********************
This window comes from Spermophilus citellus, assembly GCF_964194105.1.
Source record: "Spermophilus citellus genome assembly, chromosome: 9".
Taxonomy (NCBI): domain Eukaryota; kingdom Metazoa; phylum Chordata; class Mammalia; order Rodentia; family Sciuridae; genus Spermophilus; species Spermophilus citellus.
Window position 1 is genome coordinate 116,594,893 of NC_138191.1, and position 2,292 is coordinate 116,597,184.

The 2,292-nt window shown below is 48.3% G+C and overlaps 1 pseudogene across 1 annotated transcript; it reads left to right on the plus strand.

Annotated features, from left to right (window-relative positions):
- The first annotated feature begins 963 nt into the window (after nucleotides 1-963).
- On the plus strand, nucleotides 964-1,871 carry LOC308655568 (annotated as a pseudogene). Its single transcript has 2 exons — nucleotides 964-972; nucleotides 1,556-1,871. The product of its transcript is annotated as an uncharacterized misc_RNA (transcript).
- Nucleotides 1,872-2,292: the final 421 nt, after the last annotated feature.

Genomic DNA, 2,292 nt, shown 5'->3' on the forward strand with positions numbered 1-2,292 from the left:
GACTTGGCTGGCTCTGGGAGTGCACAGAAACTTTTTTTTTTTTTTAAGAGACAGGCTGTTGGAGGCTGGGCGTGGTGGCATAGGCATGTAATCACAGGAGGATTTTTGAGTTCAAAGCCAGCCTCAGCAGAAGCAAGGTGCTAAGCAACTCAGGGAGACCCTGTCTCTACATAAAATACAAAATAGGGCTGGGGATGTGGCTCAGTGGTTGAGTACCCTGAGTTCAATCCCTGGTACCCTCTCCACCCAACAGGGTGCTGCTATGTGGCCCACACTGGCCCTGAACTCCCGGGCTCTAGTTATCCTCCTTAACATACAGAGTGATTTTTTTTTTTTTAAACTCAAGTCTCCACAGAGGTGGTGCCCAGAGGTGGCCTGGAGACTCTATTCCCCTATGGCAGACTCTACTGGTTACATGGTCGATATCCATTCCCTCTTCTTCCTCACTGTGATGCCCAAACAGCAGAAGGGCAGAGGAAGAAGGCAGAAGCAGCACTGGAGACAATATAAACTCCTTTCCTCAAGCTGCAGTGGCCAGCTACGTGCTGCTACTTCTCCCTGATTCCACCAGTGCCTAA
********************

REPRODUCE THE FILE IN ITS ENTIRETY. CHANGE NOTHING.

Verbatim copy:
This window comes from Spermophilus citellus, assembly GCF_964194105.1.
Source record: "Spermophilus citellus genome assembly, chromosome: 9".
Taxonomy (NCBI): domain Eukaryota; kingdom Metazoa; phylum Chordata; class Mammalia; order Rodentia; family Sciuridae; genus Spermophilus; species Spermophilus citellus.
Window position 1 is genome coordinate 116,594,893 of NC_138191.1, and position 2,292 is coordinate 116,597,184.

The 2,292-nt window shown below is 48.3% G+C and overlaps 1 pseudogene across 1 annotated transcript; it reads left to right on the plus strand.

Annotated features, from left to right (window-relative positions):
- The first annotated feature begins 963 nt into the window (after nucleotides 1-963).
- On the plus strand, nucleotides 964-1,871 carry LOC308655568 (annotated as a pseudogene). Its single transcript has 2 exons — nucleotides 964-972; nucleotides 1,556-1,871. The product of its transcript is annotated as an uncharacterized misc_RNA (transcript).
- Nucleotides 1,872-2,292: the final 421 nt, after the last annotated feature.

Genomic DNA, 2,292 nt, shown 5'->3' on the forward strand with positions numbered 1-2,292 from the left:
GACTTGGCTGGCTCTGGGAGTGCACAGAAACTTTTTTTTTTTTTTAAGAGACAGGCTGTTGGAGGCTGGGCGTGGTGGCATAGGCATGTAATCACAGGAGGATTTTTGAGTTCAAAGCCAGCCTCAGCAGAAGCAAGGTGCTAAGCAACTCAGGGAGACCCTGTCTCTACATAAAATACAAAATAGGGCTGGGGATGTGGCTCAGTGGTTGAGTACCCTGAGTTCAATCCCTGGTACCCTCTCCACCCAACAGGGTGCTGCTATGTGGCCCACACTGGCCCTGAACTCCCGGGCTCTAGTTATCCTCCTTAACATACAGAGTGATTTTTTTTTTTTTAAACTCAAGTCTCCACAGAGGTGGTGCCCAGAGGTGGCCTGGAGACTCTATTCCCCTATGGCAGACTCTACTGGTTACATGGTCGATATCCATTCCCTCTTCTTCCTCACTGTGATGCCCAAACAGCAGAAGGGCAGAGGAAGAAGGCAGAAGCAGCACTGGAGACAATATAAACTCCTTTCCTCAAGCTGCAGTGGCCAGCTACGTGCTGCTACTTCTCCCTGATTCCACCAGTGCCTAA